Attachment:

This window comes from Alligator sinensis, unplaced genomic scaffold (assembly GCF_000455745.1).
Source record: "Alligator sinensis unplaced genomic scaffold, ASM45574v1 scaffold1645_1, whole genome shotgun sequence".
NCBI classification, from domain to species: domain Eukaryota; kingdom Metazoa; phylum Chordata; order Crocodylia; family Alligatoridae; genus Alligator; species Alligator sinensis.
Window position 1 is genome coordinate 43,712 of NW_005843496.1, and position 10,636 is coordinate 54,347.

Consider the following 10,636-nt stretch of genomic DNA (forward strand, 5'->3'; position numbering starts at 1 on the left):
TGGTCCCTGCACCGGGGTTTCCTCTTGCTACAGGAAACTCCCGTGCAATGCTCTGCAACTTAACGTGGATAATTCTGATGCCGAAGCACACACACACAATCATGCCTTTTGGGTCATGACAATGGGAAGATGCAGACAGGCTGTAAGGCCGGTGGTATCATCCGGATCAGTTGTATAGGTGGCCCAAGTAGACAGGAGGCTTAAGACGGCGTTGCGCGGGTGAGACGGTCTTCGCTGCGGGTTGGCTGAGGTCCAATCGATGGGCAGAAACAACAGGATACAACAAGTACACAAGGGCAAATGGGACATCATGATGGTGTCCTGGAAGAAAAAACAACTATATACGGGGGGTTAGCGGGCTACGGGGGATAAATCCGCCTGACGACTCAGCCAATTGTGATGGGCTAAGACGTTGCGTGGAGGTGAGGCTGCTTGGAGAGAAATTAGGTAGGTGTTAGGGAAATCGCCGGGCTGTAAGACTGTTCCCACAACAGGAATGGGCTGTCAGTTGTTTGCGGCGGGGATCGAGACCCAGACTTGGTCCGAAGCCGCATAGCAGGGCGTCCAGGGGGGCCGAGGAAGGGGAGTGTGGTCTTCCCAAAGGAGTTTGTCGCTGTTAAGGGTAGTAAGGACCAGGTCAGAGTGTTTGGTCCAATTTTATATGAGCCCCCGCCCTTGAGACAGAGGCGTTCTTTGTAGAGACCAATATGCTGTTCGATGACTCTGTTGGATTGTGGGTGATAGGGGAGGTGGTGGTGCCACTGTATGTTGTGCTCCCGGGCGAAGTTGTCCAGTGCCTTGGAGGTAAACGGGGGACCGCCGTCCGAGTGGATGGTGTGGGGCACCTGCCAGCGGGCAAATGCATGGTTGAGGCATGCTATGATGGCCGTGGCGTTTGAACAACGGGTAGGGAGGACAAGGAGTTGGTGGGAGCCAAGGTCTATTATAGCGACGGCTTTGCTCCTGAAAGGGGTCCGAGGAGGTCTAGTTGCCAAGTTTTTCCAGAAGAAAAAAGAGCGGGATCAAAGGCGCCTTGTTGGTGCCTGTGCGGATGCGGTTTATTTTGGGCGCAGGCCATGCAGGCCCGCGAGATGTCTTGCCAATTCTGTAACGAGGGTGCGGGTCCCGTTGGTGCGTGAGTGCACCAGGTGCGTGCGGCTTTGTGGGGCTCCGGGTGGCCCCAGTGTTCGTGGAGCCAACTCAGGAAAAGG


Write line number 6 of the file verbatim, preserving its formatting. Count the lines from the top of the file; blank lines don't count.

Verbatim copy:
TGGTCCCTGCACCGGGGTTTCCTCTTGCTACAGGAAACTCCCGTGCAATGCTCTGCAACTTAACGTGGATAATTCTGATGCCGAAGCACACACACACAATCATGCCTTTTGGGTCATGACAATGGGAAGATGCAGACAGGCTGTAAGGCCGGTGGTATCATCCGGATCAGTTGTATAGGTGGCCCAAGTAGACAGGAGGCTTAAGACGGCGTTGCGCGGGTGAGACGGTCTTCGCTGCGGGTTGGCTGAGGTCCAATCGATGGGCAGAAACAACAGGATACAACAAGTACACAAGGGCAAATGGGACATCATGATGGTGTCCTGGAAGAAAAAACAACTATATACGGGGGGTTAGCGGGCTACGGGGGATAAATCCGCCTGACGACTCAGCCAATTGTGATGGGCTAAGACGTTGCGTGGAGGTGAGGCTGCTTGGAGAGAAATTAGGTAGGTGTTAGGGAAATCGCCGGGCTGTAAGACTGTTCCCACAACAGGAATGGGCTGTCAGTTGTTTGCGGCGGGGATCGAGACCCAGACTTGGTCCGAAGCCGCATAGCAGGGCGTCCAGGGGGGCCGAGGAAGGGGAGTGTGGTCTTCCCAAAGGAGTTTGTCGCTGTTAAGGGTAGTAAGGACCAGGTCAGAGTGTTTGGTCCAATTTTATATGAGCCCCCGCCCTTGAGACAGAGGCGTTCTTTGTAGAGACCAATATGCTGTTCGATGACTCTGTTGGATTGTGGGTGATAGGGGAGGTGGTGGTGCCACTGTATGTTGTGCTCCCGGGCGAAGTTGTCCAGTGCCTTGGAGGTAAACGGGGGACCGCCGTCCGAGTGGATGGTGTGGGGCACCTGCCAGCGGGCAAATGCATGGTTGAGGCATGCTATGATGGCCGTGGCGTTTGAACAACGGGTAGGGAGGACAAGGAGTTGGTGGGAGCCAAGGTCTATTATAGCGACGGCTTTGCTCCTGAAAGGGGTCCGAGGAGGTCTAGTTGCCAAGTTTTTCCAGAAGAAAAAAGAGCGGGATCAAAGGCGCCTTGTTGGTGCCTGTGCGGATGCGGTTTATTTTGGGCGCAGGCCATGCAGGCCCGCGAGATGTCTTGCCAATTCTGTAACGAGGGTGCGGGTCCCGTTGGTGCGTGAGTGCACCAGGTGCGTGCGGCTTTGTGGGGCTCCGGGTGGCCCCAGTGTTCGTGGAGCCAACTCAGGAAAAGG